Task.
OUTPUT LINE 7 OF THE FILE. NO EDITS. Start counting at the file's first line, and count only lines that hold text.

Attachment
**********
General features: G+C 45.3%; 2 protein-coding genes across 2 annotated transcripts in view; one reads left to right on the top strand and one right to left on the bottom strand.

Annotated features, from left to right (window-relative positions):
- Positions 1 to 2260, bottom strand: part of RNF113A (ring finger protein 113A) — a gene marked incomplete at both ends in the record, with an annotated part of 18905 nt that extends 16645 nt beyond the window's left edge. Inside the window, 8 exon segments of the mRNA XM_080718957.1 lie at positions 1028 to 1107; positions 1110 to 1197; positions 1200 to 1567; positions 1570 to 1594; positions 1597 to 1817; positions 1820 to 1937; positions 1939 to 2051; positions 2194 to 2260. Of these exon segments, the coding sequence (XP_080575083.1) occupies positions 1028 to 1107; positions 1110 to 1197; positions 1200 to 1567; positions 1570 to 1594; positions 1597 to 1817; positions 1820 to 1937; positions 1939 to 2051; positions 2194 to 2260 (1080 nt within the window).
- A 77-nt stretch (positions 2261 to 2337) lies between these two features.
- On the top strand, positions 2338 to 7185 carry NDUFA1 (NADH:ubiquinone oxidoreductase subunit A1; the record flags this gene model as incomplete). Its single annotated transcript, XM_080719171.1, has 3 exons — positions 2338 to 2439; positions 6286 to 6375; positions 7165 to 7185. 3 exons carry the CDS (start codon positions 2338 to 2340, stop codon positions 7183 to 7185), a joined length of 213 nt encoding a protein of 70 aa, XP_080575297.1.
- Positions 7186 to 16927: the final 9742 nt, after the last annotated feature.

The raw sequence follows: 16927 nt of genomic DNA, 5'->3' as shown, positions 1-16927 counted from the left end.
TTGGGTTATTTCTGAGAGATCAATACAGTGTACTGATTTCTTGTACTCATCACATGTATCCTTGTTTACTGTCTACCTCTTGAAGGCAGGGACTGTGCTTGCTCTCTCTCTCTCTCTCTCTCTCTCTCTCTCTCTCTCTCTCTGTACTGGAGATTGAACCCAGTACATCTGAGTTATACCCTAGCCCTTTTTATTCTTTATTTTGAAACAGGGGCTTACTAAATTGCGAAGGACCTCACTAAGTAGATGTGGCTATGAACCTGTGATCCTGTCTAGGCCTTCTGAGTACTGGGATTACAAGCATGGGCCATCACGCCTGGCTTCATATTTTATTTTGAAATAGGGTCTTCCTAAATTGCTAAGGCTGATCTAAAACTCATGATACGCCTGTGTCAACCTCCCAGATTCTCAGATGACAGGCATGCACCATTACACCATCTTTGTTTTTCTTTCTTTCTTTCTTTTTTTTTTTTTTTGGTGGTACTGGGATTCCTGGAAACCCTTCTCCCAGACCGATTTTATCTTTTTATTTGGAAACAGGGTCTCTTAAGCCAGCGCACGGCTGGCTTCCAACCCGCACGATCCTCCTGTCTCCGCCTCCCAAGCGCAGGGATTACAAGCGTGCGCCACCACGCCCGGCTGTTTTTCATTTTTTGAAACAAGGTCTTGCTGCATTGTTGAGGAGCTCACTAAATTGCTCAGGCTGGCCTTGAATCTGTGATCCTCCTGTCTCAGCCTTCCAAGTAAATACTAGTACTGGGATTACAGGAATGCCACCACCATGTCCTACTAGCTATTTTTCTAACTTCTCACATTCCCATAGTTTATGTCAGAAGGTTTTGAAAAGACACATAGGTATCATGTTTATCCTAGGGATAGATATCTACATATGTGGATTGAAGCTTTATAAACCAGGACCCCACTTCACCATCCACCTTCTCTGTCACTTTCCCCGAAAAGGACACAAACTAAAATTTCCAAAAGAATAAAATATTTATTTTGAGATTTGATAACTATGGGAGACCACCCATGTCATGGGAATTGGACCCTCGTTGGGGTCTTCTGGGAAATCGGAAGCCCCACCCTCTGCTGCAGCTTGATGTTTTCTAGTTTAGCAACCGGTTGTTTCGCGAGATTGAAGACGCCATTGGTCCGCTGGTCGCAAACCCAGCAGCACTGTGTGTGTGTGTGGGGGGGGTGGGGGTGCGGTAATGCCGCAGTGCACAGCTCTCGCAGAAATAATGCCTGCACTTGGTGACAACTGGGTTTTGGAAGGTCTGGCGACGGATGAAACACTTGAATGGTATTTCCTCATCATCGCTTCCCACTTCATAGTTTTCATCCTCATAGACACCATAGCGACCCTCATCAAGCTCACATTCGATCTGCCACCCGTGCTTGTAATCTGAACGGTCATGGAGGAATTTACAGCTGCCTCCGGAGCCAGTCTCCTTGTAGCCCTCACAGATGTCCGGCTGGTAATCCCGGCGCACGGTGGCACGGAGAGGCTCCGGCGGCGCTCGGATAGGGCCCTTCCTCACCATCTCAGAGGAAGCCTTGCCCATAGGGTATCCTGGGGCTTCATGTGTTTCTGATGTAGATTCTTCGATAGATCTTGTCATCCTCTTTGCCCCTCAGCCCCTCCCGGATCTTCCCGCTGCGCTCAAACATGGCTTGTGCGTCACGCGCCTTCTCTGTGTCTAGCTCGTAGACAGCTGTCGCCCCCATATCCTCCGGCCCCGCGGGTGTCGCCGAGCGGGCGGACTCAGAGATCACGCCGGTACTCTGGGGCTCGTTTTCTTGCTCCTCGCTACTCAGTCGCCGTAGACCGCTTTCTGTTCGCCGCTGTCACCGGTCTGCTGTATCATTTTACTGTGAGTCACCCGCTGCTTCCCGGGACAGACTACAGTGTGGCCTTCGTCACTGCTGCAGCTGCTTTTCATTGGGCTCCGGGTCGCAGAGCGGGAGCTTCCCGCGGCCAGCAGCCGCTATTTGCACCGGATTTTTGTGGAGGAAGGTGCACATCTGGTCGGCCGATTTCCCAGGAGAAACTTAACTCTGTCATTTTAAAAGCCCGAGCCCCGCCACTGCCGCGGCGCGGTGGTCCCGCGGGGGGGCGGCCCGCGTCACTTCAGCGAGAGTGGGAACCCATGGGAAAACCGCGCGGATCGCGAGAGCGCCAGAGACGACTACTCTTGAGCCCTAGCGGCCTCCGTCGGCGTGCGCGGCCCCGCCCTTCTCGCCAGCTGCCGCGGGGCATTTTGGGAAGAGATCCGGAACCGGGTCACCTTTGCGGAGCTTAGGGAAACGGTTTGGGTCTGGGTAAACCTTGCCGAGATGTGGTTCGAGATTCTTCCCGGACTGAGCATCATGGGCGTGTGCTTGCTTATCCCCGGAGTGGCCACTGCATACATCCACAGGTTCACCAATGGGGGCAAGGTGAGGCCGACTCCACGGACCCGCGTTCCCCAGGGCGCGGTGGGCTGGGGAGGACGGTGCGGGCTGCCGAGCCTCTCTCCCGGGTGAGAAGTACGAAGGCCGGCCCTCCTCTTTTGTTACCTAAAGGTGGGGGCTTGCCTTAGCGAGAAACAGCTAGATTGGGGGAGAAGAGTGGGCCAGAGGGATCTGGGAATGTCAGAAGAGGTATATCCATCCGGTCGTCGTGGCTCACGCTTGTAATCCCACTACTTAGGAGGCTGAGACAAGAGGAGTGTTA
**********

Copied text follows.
The raw sequence follows: 16927 nt of genomic DNA, 5'->3' as shown, positions 1-16927 counted from the left end.